Arrived at Union Station via MegaBus at 5:50am. Immediately purchased one-day metro pass for $5 and took Gold Line to Little Tokyo. Apparently nothing is open that early. Wandered around killing time, but I never did find the Space Shuttle memorial or the market where my mom used to buy fresh-grated bonito. Finally it was time to get to my first dining location at opening. Here’s my whole itinerary.

                                                  The Pie Hole (7:00am)
                                                  I ordered a slice of Earl Gray pie and an Arnold Palmer. What a great way to start the morning! The pie wasn’t too sweet and the amount of tea flavor was perfect. I appreciated that even the whipped cream was earl gray flavored. The thin layer of chocolate was a nice touch. I wish the crust had been a bit softer and more flakey. Arnold Palmer was refreshing and great with the pie.

                                                  Fugetsu-Do (7:55am)
                                                  Walked in right at opening to buy some mochi. Picked up an assortment of 8 pieces as well as a prepackaged container of their chocolate mochi, both of which I was planning to save to bring back to Vegas. I got myself my favorite strawberry mochi to eat right away.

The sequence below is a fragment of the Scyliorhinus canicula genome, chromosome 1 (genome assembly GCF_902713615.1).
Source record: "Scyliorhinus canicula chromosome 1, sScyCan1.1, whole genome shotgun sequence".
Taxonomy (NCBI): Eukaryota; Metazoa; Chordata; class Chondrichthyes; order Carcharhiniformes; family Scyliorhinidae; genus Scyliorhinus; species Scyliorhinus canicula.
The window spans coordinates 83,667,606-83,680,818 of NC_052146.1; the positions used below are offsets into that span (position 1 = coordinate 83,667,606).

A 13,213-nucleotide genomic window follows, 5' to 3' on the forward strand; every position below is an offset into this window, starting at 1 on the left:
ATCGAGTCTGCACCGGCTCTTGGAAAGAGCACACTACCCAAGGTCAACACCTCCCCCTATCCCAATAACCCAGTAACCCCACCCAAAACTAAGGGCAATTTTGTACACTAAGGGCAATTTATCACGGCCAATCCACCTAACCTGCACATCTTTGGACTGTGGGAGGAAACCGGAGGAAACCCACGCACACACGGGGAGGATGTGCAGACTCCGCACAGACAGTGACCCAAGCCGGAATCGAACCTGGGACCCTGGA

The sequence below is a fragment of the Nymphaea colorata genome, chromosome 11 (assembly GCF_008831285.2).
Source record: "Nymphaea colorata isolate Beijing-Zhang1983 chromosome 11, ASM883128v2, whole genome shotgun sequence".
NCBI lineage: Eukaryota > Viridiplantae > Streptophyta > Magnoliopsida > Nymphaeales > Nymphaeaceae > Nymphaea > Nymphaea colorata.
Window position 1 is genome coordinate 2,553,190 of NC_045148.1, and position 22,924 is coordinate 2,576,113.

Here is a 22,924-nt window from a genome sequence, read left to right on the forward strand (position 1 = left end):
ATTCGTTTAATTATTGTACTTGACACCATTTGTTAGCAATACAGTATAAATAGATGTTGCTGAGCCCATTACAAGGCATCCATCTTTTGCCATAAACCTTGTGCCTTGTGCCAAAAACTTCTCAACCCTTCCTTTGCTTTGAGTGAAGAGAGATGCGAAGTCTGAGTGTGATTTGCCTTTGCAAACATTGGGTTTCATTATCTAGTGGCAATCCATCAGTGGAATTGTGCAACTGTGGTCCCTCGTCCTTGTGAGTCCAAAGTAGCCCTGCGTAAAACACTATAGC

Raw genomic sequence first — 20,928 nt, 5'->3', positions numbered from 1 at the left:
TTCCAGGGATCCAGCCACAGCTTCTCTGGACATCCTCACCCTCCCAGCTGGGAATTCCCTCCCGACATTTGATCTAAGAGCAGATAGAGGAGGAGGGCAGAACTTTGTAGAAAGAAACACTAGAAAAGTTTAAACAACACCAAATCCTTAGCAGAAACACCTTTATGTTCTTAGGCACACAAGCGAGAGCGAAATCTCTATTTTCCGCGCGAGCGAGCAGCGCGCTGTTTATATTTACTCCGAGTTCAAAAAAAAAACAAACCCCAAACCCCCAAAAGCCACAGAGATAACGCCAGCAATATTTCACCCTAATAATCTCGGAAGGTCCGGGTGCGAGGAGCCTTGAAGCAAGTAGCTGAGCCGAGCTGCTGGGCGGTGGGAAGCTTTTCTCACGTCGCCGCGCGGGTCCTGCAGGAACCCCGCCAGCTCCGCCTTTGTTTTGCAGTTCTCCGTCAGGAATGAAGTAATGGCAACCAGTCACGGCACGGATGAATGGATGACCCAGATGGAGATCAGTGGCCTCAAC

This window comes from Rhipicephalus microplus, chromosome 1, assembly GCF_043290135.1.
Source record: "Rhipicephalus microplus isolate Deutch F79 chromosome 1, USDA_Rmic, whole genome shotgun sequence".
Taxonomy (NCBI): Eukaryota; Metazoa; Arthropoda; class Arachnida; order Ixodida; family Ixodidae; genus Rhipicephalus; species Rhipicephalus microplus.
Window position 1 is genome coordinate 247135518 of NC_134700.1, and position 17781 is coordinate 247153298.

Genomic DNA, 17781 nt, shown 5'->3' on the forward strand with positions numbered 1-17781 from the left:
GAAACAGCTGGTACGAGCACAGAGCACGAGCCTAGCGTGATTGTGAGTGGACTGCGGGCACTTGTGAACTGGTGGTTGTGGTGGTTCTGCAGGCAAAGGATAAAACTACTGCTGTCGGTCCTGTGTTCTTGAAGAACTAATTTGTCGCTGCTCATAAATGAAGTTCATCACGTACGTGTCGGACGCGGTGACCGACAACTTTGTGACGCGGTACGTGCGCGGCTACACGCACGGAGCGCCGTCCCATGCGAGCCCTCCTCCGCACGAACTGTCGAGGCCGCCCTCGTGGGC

Eggslut (8:20am)
                                                  Arrived at Grand Central Market and immediately went to Eggslut since there was no line (they had just opened). I got the Bacon, Egg, and Cheese sandwich as well as the signature Slut. Sandwich was very good, although I wish the egg part of my sandwich had been the nice soft scrambled eggs I saw them preparing for the Fairfax. The sandwich has so much crispy bacon that a big dollop of soft scrambled eggs would have been really good contrast. I think it would have tied the sandwich together and made it feel more creamy. The Slut was excellent, but $9 is WAY too much to charge for it.

                                                  G&B Coffee (9:05am)
                                                  Instead of getting a cold brew at Eggslut, I figured I’d go to the source at the other end of the market. They make their own almond-macadamia milk, so I ordered an almond-macadamia latte. Pretty good, although there is a bitterness from the almond-macadamia milk that you don’t expect. The more I drank it, the more I liked it. Near the end, the nuttiness was really coming through and made for a great latte.

                                                  Langers (9:45am)